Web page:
The 6 Habits of True Strategic Thinkers

March 21st, 2012

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Please review this excellent article from Paul J. H. Schoemaker, in Inc. Magazine:

In the beginning, there was just you and your partners. You did every job. You coded, you met
with investors, you emptied the trash and phoned in the midnight pizza. Now you
have others to do all that and it’s time for you to “be strategic.”

Whatever that means.

If you find yourself resisting “being strategic,” because it sounds like a fast
track to irrelevance, or vaguely like an excuse to slack off, you’re not alone.
Every leader’s temptation is to deal with what’s directly in front, because it
always seems more urgent and concrete. Unfortunately, if you do that, you put
your company at risk. While you concentrate on steering around potholes, you’ll
miss windfall opportunities, not to mention any signals that the road you’re on
is leading off a cliff.

This is a tough job, make no mistake. “We need strategic leaders!” is a pretty constant
refrain at every company, large and small. One reason the job is so tough: no
one really understands what it entails. It’s hard to be a strategic leader if
you don’t know what strategic leaders are supposed to do.

After two decades of advising organizations large and small, my colleagues and I have formed a
clear idea of what’s required of you in this role. Adaptive strategic leaders —
the kind who thrive in today’s uncertain environment – do six things well:


Most of the focus at most companies is on what’s directly ahead. The leaders lack “peripheral
vision.” This can leave your company vulnerable to rivals who detect and act on
ambiguous signals. To anticipate well, you must:

  • Look for game-changing information at the periphery
    of your industry
  • Search beyond the current boundaries of your
  • Build wide external networks to help you scan the
    horizon better

Think Critically

“Conventional wisdom” opens you to fewer raised eyebrows and second guessing. But if you
swallow every management fad, herdlike belief, and safe opinion at face value,
your company loses all competitive advantage. Critical thinkers question
everything. To master this skill you must force yourself to:

  • Reframe problems to get to the bottom of things, in
    terms of root causes
  • Challenge current beliefs and mindsets, including
    their own
  • Uncover hypocrisy, manipulation, and bias in
    organizational decisions


Ambiguity is unsettling. Faced with it, the temptation is to reach for a fast (and
potentially wrongheaded) solution. A good strategic leader holds steady,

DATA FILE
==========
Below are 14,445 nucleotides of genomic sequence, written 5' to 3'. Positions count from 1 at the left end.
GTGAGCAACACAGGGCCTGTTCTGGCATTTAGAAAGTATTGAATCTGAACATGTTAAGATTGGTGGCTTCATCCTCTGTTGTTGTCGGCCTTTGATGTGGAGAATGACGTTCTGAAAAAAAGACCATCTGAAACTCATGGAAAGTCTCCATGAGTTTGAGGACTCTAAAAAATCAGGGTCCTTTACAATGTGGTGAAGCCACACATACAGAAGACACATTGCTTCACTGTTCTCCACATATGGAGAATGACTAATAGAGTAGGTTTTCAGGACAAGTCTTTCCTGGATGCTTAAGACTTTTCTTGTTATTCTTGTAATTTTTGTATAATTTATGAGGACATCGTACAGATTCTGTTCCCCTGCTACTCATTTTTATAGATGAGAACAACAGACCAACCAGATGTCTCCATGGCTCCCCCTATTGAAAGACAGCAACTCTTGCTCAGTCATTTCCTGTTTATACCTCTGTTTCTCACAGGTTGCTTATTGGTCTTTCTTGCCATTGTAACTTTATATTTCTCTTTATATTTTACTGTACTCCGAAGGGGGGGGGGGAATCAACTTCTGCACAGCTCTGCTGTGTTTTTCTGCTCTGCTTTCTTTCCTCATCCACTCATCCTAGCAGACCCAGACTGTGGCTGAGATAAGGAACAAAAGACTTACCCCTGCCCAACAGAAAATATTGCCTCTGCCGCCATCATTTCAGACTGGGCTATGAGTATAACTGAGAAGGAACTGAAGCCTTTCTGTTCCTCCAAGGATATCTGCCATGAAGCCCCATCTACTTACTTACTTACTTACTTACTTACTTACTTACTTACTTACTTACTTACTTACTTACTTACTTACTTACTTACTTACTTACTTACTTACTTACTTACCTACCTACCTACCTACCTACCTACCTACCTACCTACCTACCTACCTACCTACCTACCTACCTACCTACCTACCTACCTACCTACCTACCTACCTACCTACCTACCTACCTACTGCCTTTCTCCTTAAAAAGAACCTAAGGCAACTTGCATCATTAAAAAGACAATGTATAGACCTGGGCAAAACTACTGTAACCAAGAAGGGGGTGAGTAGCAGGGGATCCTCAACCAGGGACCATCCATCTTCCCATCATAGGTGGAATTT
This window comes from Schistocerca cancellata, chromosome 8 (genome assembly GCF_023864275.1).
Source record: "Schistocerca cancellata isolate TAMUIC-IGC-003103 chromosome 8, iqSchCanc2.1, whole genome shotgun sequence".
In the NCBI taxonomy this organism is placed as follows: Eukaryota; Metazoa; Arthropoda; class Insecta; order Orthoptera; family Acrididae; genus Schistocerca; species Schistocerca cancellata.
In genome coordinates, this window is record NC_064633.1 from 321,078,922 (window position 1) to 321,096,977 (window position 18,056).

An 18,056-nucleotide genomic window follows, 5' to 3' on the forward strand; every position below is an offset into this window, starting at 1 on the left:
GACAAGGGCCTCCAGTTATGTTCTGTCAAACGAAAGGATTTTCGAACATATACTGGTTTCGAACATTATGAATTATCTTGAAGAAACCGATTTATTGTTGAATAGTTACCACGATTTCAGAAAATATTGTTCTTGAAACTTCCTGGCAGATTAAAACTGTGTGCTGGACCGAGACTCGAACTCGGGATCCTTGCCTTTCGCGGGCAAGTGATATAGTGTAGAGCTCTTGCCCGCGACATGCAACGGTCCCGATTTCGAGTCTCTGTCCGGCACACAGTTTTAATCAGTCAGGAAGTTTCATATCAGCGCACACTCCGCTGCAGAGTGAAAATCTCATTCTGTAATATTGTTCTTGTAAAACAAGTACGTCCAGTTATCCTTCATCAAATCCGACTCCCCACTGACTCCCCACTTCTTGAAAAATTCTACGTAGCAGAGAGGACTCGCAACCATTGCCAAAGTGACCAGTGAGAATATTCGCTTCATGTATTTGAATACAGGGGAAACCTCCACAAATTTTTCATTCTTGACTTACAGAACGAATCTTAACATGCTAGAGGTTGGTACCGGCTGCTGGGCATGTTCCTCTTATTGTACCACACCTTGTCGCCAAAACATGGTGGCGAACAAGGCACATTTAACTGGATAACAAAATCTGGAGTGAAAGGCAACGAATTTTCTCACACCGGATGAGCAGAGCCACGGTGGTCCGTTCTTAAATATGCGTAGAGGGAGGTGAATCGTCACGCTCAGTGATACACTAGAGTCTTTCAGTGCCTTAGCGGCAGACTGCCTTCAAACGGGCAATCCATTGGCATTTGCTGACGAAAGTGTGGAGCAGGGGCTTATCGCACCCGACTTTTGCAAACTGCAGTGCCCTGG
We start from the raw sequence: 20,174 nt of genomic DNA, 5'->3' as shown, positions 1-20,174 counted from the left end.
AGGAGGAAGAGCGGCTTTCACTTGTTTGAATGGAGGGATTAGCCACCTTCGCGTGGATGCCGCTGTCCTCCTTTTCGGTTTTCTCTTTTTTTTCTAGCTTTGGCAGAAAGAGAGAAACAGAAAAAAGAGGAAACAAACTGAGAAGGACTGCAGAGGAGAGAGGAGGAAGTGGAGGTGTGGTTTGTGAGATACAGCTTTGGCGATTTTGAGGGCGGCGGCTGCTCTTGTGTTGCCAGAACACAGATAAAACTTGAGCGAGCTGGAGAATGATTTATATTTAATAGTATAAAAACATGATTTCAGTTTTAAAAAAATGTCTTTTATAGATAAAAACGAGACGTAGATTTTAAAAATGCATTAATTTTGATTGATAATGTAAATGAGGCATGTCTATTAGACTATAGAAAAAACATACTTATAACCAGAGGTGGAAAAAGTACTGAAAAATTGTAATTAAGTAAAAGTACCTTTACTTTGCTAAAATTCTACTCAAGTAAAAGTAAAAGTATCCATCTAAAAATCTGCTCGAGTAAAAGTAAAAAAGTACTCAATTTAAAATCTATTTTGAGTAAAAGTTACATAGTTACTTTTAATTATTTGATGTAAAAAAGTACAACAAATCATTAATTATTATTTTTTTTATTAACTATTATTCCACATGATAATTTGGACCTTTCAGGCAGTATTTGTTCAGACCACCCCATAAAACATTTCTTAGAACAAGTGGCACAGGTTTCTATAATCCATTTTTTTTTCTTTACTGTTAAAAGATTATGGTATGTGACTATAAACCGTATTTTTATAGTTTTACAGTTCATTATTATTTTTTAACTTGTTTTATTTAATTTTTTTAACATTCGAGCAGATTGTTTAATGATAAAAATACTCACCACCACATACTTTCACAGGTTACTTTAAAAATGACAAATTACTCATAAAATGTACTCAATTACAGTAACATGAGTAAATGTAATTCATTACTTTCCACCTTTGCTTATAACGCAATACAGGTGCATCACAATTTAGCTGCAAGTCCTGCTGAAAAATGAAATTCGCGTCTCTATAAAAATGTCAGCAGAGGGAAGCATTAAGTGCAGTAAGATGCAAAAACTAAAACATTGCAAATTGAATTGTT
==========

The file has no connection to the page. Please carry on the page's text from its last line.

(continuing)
synthesizing information from many sources before developing a viewpoint. To
get good at this, you have to:

  • Seek patterns in multiple sources of data
  • Encourage others to do the same
  • Question prevailing assumptions and test multiple
    hypotheses simultaneously


Many leaders fall pretty to “analysis paralysis.” You have to develop processes and enforce them,
so that you arrive at a “good enough” position. To do that well, you have to:

  • Carefully frame the decision to get to the crux of
    the matter
  • Balance speed, rigor, quality and agility. Leave
    perfection to higher powers
  • Take a stand even with incomplete information and
    amid diverse views


Total consensus is rare. A strategic leader must foster open dialogue, build trust and engage key
stakeholders, especially when views diverge. To pull that off, you need to:

  • Understand what drives other people’s agendas,
    including what remains hidden
  • Bring tough issues to the surface, even when it’s
  • Assess risk tolerance and follow through to build
    the necessary support


As your company grows, honest feedback is harder and harder to come by. You have to do what you
can to keep it coming. This is crucial because success and failure–especially
failure–are valuable sources of organizational learning. Here’s what you need
to do:

  • Encourage and exemplify honest, rigorous debriefs to
    extract lessons
  • Shift course quickly if you realize you’re off track
  • Celebrate both success and (well-intentioned)
    failures that provide insight

Do you have what it takes?

Obviously, this is a daunting list of tasks, and frankly, no one is born a black belt in all these
different skills. But they can be taught and whatever gaps exist in your skill
set can be filled in.

Paul J. H.
: Founder and Chairman of Decision
Strategies Intl. Author, professor, entrepreneur and speaker. Research Director
of the Mack Center for Technological Innovation at Wharton, where he teaches
strategy and decision-making

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